30. A Tale of Two Cities by Charles Dickens (2004)

    Also on the BBC list - An enjoyable book describing London and Paris (the 2 cities) during the time of the French and American Revolutions. The story describes a love story during a time of crisis and how far people are willing to go for the ones they love. A little confusing at times but still fun to read none the less.





31. Great Expectations by Charles Dickens (2004)

    Also on the Norwegian and BBC lists - My favorite of the Dickens' novels and on my must read list. It follows the life of Pip, as he is saved by a convict and eventually grows up and finds love. At times the plot moves a little slowly and through a variety of ups and downs in the character's life. All in all the balance is well written and easy to follow.





32. The Scarlet Letter by Nathaniel Hawthorne (2001)

    Also on the Observer list - I read this book as part of a literature class I was in and I did not understand everything about it. The beginning was extremely slow and has a tendency to drive people away from the book but it does get better fairly quickly. The story is an example of morality in a Puritan society where the main character must wear a bright red "A" to symbolize her adultery. The storyline follows her trials and tribulations in her society of Biblical law.  




33. Camille by Alexandre Dumas (April 2012)

    At first while reading this book I got the feeling I would have to dredge my way through it like I have through several on these lists. The writing was awkward in the beginning; either that or the translation was poor. Either way, I was not enjoying it. The story seemed rather random and it was kind of dull. But then something just clicked and not only did the reading get easier, the story was much better, and actually pulled me into it. I cared for the characters and was regretting what was bound to happen to them. The premise of the story is that the author comes across the estate sale of a very young (early 20’s) "kept" woman (Marguerite Gautier) (a "kept" woman is basically a high class prostitute) and purchases a book with an inscription inside it. The inscription is by a former love of the woman (Armond Duval) who had given the book to Marguerite as a gift. Days later Armond is at the author’s apartment trying to get the book back. What follows is a love story of what happened between the two people that is very touching, and possibly true. Although I figured out the "catch" towards the end, it did not in the least ruin the story for me and it was written in such a way I think anyone would have figured it out. But on the cover of one of the books it states that Henry James said this is "one of the greatest love stories of the world" and I would have to agree. It is riveting, intriguing, and heart rending, a definite recommend.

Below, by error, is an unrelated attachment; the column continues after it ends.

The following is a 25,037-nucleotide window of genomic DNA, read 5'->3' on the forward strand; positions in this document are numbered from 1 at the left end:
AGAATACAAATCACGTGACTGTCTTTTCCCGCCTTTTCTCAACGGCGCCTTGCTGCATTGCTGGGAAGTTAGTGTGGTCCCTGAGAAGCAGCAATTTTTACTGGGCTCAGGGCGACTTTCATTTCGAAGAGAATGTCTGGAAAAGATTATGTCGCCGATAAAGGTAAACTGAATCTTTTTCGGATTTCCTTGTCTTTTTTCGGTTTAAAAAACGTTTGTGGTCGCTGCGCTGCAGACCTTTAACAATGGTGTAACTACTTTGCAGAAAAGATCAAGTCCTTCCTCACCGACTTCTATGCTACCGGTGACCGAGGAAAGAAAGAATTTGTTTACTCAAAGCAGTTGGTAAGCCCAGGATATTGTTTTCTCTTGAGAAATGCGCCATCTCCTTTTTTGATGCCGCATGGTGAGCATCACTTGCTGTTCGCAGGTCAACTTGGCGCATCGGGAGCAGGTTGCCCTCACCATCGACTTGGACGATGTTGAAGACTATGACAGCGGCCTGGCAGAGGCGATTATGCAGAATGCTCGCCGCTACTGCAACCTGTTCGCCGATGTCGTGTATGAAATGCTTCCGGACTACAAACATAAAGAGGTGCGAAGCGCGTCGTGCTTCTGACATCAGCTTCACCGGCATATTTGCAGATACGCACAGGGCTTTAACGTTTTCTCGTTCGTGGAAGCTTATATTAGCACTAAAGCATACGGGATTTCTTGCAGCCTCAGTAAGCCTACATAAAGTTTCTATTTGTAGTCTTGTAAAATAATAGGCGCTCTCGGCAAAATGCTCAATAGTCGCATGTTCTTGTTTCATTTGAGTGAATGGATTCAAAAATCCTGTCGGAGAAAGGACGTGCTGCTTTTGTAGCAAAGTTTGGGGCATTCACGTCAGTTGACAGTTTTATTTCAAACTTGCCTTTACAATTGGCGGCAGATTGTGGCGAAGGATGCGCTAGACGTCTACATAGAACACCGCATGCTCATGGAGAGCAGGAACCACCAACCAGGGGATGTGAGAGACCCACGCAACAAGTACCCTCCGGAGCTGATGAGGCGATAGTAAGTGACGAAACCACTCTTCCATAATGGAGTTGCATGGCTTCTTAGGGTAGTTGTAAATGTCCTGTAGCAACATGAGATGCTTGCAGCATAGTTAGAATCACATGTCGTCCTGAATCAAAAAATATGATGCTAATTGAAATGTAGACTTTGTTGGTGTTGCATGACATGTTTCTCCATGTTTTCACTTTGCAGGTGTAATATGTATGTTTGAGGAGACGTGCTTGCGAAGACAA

Moby Dick34. Moby Dick by Herman Melville (August-September 1998) [Book #9/306]